One of the most interesting aspects of The Mindy Project in terms of postfeminism was the treatment of race and intersectional identities. Tasker and Negra highlight the commodification of certain racial identities into an overly simplified and static multiculturalism as an aspect of postfeminism. In this way, “difference is commodified rather than politicized within mainstream culture; such cultural processes are predicated on an implicit chronology that firmly ‘posts’ activisms centered on the consequences of racial inequities” (Tasker & Negra 9).
There are many interesting tensions and consistencies with this aspect of postfeminism within The Mindy Project. Upon first glance, the show seems to depart from the problem of race. The Mindy Project is the first major network sitcom that stars a South Asian, let alone a female one. The show then creates visibility for South Asians generally, but specifically highlights the success that is possible for a woman to have. However, the show does deal with Mindy’s race in a very postfeminist way. Instead of acknowledging her identity, the show fails to ever comment on it and in this way takes a post-race stance on the issue. By not speaking to Mindy’s intersectional identity, the show supports the idea that she is the same as everyone else and that sexist or racist barriers in no way curtailed her accomplishments.
While this stance may not be independently problematic (Mindy Kaling as the director should be able to represent herself as she wishes), the show also commodifies other intersectional identities in order to play into the system of capital. The clearest example comes in the form of Mindy’s treatment of the Arab woman who comes to her for treatment. At first Mindy refuses to help her because she does not have health insurance and Mindy says she is at a point in her life where she has to do things that will move her life forward. Afterward, Mindy confronts the receptionists who admitted the woman saying, “why are you sending non-English speaking pregnant immigrants with no health insurance, with literally like burqas and stuff” to which one receptionist replies “I thought she might be rich with oil money.” The scene ends with an order from Mindy to get more white clients.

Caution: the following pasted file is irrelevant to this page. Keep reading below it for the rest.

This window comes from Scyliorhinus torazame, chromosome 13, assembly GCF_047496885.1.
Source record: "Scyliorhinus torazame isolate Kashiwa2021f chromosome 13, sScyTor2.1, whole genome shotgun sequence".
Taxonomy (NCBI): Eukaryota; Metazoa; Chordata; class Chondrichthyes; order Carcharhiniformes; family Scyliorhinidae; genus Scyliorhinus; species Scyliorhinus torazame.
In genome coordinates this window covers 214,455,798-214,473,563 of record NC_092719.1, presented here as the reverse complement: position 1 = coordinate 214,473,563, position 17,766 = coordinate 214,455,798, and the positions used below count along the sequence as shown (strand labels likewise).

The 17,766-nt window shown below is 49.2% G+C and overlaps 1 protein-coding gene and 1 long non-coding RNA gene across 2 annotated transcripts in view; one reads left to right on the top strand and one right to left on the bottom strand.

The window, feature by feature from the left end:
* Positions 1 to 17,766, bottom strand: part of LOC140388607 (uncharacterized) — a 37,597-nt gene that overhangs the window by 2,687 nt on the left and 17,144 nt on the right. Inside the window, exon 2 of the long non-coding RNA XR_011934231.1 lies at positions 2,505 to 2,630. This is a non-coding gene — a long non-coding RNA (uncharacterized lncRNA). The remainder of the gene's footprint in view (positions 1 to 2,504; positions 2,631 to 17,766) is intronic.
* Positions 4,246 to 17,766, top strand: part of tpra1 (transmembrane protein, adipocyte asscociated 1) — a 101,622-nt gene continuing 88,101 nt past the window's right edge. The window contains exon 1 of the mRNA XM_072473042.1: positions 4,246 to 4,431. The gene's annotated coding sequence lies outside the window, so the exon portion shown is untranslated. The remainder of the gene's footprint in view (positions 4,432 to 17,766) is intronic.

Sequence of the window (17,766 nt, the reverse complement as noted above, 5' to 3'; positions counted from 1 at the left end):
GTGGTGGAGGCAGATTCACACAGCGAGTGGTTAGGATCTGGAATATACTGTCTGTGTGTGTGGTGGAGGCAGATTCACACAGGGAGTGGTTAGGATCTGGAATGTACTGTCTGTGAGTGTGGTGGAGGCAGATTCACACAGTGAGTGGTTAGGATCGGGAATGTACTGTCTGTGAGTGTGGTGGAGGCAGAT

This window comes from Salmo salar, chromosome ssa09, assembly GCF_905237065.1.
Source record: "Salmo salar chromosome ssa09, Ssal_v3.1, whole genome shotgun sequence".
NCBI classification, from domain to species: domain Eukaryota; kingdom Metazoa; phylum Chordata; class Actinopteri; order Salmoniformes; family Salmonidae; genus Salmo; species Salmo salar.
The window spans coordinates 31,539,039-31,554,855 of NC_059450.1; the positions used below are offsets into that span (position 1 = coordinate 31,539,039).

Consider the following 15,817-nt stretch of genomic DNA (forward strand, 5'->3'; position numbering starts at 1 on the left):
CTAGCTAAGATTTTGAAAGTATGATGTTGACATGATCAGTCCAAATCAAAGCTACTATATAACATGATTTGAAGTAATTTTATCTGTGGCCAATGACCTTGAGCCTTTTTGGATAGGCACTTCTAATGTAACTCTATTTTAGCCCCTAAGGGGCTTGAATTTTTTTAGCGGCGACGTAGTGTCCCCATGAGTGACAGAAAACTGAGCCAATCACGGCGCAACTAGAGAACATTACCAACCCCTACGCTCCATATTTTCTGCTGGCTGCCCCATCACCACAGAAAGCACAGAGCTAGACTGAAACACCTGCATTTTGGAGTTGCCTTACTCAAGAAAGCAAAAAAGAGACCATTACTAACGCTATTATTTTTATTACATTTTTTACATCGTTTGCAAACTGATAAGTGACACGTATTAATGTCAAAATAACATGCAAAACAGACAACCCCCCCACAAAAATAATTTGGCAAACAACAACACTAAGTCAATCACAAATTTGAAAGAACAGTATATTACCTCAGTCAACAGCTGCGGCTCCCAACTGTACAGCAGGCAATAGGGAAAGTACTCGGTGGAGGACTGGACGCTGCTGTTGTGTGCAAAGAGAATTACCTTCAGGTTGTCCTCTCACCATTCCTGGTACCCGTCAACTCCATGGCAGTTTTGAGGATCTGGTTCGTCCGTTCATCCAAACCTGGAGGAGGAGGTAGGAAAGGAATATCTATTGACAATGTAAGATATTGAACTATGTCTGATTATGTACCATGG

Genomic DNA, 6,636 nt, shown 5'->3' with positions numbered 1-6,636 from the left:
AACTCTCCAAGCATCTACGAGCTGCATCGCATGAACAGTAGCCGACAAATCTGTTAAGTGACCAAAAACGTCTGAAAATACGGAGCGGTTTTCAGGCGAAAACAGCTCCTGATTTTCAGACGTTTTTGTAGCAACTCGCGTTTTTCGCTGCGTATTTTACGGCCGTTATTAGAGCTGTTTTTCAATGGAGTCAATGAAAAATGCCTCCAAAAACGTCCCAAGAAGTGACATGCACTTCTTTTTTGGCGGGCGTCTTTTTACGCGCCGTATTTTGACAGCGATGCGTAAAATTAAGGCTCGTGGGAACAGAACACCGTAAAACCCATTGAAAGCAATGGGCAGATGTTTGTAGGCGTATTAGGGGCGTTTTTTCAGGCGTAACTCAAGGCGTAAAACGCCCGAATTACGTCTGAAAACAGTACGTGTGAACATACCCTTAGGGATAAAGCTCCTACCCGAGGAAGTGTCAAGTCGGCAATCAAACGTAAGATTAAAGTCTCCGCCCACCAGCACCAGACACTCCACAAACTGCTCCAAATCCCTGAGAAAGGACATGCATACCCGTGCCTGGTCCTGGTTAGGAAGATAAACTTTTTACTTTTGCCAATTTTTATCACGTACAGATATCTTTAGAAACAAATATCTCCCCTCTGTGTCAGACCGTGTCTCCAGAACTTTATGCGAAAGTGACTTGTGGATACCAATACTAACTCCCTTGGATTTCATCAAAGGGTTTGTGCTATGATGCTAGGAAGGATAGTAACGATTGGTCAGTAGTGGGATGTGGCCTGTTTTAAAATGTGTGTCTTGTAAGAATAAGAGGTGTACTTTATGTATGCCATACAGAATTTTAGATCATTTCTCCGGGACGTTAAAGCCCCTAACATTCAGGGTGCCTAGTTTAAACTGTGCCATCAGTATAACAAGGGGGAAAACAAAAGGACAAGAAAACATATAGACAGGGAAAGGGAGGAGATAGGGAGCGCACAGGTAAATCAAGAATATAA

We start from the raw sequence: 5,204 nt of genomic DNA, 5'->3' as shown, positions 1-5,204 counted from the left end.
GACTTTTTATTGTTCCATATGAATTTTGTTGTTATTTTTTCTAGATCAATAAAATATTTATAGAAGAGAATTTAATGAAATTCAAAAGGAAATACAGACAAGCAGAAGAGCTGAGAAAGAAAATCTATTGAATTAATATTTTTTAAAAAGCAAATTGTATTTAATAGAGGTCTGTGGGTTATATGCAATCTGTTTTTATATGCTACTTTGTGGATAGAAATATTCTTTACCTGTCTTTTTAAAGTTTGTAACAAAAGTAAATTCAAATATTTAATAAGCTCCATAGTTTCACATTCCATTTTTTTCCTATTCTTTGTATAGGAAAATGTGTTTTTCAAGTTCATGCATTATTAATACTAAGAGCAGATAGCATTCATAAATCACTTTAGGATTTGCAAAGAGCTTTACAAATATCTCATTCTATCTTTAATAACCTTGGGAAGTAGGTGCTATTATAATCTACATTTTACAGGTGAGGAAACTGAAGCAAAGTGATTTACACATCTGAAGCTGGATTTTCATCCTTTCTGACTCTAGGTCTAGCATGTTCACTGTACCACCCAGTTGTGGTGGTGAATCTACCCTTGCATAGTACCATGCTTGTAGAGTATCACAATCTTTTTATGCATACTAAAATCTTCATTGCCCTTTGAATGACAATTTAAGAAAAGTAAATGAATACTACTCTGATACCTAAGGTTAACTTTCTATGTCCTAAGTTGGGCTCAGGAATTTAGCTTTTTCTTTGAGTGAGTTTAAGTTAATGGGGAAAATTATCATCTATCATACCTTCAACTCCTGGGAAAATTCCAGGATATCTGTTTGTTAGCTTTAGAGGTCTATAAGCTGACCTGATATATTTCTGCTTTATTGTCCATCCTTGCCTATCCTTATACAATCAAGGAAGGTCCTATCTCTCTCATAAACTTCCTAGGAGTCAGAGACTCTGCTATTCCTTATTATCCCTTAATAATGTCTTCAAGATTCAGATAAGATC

The framing of the Arab woman and Mindy’s rhetoric construct a commodified vision of difference that casts the woman as worthless because of her inability to participate in capitalism and consumption. The scene perpetuates the idea that all Arab and Muslim women are “backwards” based on their inability to participate in modern capitalist society. The woman literally does not speak in the scene and merely nods somewhat dumbly as her son translates Mindy’s ridiculous explanation for not serving her. This creates a static image of all Muslim women as mute and incompetent beings who rely on men. Additionally, the receptionist’s explanation for admitting the woman further entrenches the idea that cultural difference is only acceptable in so far as it fits within archetypes that serve capitalism (i.e. a “good Arab client” is only one that is rich through an occupation that is stereotypically assigned to them based on their race). Mindy’s call for more white clients can then be read as the rejection of cultural difference that does not promote her ability to capture capital that will allow her to consume.
However, despite Mindy Kaling’s feminist leanings outside of the show, she is still unable to escape the racial paradigms of postfeminism. One article by Jamie Peck (http://www.crushable.com/2012/09/28/entertainment/mindy-kaling-the-mindy-project-female-writers-race-734/) argues that the face that Kaling refuses to hire more female and minority writers is the reason that sexists and racist tropes are so present in her show. Instead of challenging the supremacy of white men within the comedy writer community, Kaling merely continues it questioning who could “go toe to toe with the best white, male comedy writers out there.” This is not only problematic in that it excludes women and minorities from getting jobs with the show, but it also allows the show to construct cultural difference in ways that may be more problematic than if more minority writers were hired. Kaling’s stance on the lack of diversity of her writers is also very consistent with a postfeminist model of race. Instead of acknowledging the way that talented minority and female writers have been excluded from comedy writing, Kaling merely appeals to success in a theoretically post-race and post-feminist world as the sole justification for hiring. Ultimately, Kaling may be creating more visibility for racial difference but she does so in a way that is problematic for fighting unfair stereotypes and racial exclusions.